Great Mackerel Beach , Pittwater , Sydney. Photo shows, Great Mackerel Beach.  Court case Clavel v Savage .  John and Kim Savage pictured at their former home, No. 42 Monash Ave Photo by Peter Rae pmr Thursday 28 October 2010. SMH News story by Belinda Kontominos.

Kim and John Savage pictured at their former home. Photo: Peter Rae

Neighbourhood disputes have a habit of festering well beyond the original trigger.

But the extraordinary battle in in a tiny Pittwater hamlet between two couples dating back two decades degenerated into an "Alice in Wonderland" like state and should never have come to court, the presiding judge says.

Jean Luc Clavel and his wife Sarah claimed their former neighbours, John and Kim Savage, embarked on a campaign of intimidation and harassment to force them to leave Great Mackerel Beach, an idyllic village on Pittwater accessible only by boat from Palm Beach and surrounded by Ku-ring-gai National Park.

Great Mackerel Beach , Pittwater , Sydney. Photo shows, Great Mackerel Beach.  Court case Clavel v Savage .  Jean Luc Clavel and his wife Sarah . Photo by Peter Rae pmr Thursday 28 October 2010. SMH News story by Belinda Kontominos.

Jean Luc Clavel and his wife Sarah. Photo: Peter Rae

They also sued the state of NSW, alleging NSW Police conducted malicious prosecutions against Mr Clavel, including criminal charges and apprehended violence orders (AVOs), to help Mr and Mrs Savage achieve their plan.

During a prolonged hearing in the NSW Supreme Court in 2010 – eight years after the case was launched – the Crown solicitors office offered the Clavels a settlement of $200,000 in damages and $400,000 in costs.

But the Clavels pushed on only to lose the case against both the police and the Savages. On Wednesday, Supreme Court Justice Stephen Rothman ordered them to pay both defendants' legal costs, which, when combined with their own legal bills, could reach as high as $1 million.

What makes the case even more absurd is the Clavels left Great Mackerel in 2004 and the Savages moved away in 2001 and they have had nothing to do with each other since.

The acrimony between the families began almost as soon as the Clavels moved into the tight-knight community in 1994. The Corsican-born Frenchman and his English wife, who emigrated from France to Australia in 1985, complained to the local council about illegal building works the Savages allegedly carried out on their property. In 1999 Mr Clavel angered some neighbours when he caused an explosion while burning off rubbish, and residents became further incensed when he asked the council to establish an alcohol-free zone in virtually all public areas of Mackerel.

The complaints also included the number of times one or other neighbour mowed or raked the grass, the number of times a dinghy was driven up and down the water adjacent to the beach when the other family was partying, and a dispute over the escape and hunt for a pet rabbit.

"The evidence as to the pet rabbit was adduced during the 10th day of the hearing … at which I remarked that the case was becoming more like 'Alice in Wonderland'," Justice Rothman said in his judgment.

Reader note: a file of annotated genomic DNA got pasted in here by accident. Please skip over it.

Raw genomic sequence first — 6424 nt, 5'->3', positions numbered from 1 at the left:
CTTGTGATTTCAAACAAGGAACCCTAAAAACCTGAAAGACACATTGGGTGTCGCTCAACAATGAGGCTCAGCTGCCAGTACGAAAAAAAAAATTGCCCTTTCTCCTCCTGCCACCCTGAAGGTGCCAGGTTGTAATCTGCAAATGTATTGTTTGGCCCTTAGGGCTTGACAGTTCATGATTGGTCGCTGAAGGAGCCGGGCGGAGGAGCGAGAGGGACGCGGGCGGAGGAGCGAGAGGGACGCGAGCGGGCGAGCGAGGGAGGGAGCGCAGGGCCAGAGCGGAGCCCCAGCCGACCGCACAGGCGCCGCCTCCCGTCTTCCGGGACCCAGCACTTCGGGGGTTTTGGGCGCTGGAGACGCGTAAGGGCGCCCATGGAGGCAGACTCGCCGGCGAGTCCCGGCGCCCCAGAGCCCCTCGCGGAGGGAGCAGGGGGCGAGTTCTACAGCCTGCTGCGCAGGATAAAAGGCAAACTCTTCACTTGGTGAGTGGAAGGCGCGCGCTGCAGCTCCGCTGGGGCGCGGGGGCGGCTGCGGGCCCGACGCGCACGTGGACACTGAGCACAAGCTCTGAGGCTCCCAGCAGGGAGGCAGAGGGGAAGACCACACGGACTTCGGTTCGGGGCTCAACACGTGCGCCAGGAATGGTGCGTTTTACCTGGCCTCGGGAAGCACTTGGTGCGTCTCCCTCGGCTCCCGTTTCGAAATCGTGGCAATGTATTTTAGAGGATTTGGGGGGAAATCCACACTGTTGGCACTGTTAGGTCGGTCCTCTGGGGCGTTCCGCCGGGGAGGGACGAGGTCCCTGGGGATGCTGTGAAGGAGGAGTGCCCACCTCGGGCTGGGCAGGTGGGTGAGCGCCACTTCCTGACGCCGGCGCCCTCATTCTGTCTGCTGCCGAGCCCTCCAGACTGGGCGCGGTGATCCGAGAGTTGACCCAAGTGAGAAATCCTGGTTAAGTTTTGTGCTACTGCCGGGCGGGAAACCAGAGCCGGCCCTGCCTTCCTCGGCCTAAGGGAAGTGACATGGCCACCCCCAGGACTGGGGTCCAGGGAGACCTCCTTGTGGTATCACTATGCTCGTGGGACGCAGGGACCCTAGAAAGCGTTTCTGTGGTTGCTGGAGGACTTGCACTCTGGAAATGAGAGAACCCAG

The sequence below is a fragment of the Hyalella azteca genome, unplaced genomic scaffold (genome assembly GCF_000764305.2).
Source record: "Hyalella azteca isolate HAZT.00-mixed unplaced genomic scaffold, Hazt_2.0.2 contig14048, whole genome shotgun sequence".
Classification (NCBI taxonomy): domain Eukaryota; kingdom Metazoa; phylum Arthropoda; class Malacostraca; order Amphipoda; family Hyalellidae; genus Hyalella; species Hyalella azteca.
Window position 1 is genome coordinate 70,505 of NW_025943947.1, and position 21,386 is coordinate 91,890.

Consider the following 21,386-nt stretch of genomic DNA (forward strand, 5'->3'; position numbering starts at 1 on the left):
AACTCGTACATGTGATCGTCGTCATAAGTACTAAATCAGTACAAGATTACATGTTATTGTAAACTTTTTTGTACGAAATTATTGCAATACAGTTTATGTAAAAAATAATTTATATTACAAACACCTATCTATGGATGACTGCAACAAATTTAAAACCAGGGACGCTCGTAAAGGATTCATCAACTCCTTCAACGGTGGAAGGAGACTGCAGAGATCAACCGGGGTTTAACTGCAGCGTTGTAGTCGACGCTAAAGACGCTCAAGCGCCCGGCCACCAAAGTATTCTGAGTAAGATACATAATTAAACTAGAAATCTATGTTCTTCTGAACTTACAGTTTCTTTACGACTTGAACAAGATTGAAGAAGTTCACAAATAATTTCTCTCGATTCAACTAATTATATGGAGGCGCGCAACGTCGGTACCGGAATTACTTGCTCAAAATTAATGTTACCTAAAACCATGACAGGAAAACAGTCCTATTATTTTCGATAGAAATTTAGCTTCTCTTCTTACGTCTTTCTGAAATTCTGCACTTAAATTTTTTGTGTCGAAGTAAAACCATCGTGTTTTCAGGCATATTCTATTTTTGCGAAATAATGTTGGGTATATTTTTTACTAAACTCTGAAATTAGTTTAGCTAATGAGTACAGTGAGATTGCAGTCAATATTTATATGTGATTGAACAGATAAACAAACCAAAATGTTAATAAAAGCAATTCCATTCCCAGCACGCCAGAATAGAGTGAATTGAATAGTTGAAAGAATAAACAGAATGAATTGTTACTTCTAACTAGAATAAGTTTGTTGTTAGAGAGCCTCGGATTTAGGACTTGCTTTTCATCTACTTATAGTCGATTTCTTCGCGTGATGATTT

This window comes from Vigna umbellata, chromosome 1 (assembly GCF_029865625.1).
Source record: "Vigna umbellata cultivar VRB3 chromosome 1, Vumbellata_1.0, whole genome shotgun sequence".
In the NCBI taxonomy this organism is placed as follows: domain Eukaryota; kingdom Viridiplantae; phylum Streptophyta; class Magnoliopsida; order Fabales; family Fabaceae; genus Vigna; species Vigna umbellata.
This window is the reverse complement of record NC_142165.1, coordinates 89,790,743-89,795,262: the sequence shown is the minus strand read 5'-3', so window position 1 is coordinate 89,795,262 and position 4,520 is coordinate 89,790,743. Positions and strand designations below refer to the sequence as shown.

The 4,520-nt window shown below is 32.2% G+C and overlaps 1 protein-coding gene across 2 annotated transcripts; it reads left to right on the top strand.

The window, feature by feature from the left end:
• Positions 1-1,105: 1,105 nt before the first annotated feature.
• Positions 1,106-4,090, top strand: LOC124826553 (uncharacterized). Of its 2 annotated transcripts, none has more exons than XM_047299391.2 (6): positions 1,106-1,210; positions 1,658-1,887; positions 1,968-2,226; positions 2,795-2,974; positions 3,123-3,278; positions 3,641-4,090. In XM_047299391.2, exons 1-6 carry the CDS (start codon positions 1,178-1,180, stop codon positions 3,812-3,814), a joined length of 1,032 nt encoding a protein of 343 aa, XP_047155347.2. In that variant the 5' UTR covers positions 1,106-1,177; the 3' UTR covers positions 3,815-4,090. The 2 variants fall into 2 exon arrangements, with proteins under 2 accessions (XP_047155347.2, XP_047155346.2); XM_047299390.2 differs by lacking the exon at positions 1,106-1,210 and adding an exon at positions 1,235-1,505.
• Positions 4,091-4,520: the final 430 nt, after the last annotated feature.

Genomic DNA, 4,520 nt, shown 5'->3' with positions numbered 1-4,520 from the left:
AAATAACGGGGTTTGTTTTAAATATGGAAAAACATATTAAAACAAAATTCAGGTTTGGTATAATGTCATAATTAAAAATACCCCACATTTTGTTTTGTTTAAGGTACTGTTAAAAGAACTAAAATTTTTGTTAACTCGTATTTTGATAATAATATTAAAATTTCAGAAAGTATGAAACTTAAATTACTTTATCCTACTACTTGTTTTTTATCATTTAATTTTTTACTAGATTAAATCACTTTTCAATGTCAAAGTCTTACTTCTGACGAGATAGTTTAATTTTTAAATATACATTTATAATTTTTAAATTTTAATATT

"At that time, it was the chasing of the rabbit that triggered the analogy but no less relevant was the growing feeling that if all involved in Great Mackerel were not mad, the evidence was certainly giving indictions of it."

At one stage almost 20 AVOs were sought both against and by the Clavels. Two officers from Broken Bay water police applied for AVOs, complaining Mr Clavel had a history of threatening violence and their jobs. Police called the mental health crisis team to assess Mr Clavel's mental state. Mr Clavel was also charged with assaulting a 10-year-old boy, malicious damage to property, resisting arrest and numerous breaches of AVOs. The matters took up dozens of days in the local court and all the charges and orders were eventually dismissed, dropped or mediated.

Justice Rothman identified four incidents in which Mr and Mrs Savage engaged in "wrongful conduct" towards the Clavels, but they were not enough to establish the unusual tort of intentional infliction of emotional distress or harm, including psychiatric injury, he said.

In January 2000, Mrs Savage was hanging out the washing when Mr Clavel allegedly undid his zipper. She yelled that he was a "sick man" and asked whether he had taken his medication. Justice Rothman found her behaviour was a reaction to Mr Clavel's suggestive conduct and wasn't done with the intent to cause physical or psychological harm. 

He also found Mr Savage threw stones onto the Clavels' roof, shone a laser beam into their lounge room and abused Mr Clavel during an argument, but none of the behaviour was enough to cause them psychiatric injury.

In dismissing the case, Justice Rothman said: "A  neighbourhood dispute of this kind, no matter how serious, that does not involve continuing rights or relationships, cannot justify the costs involved in this litigation".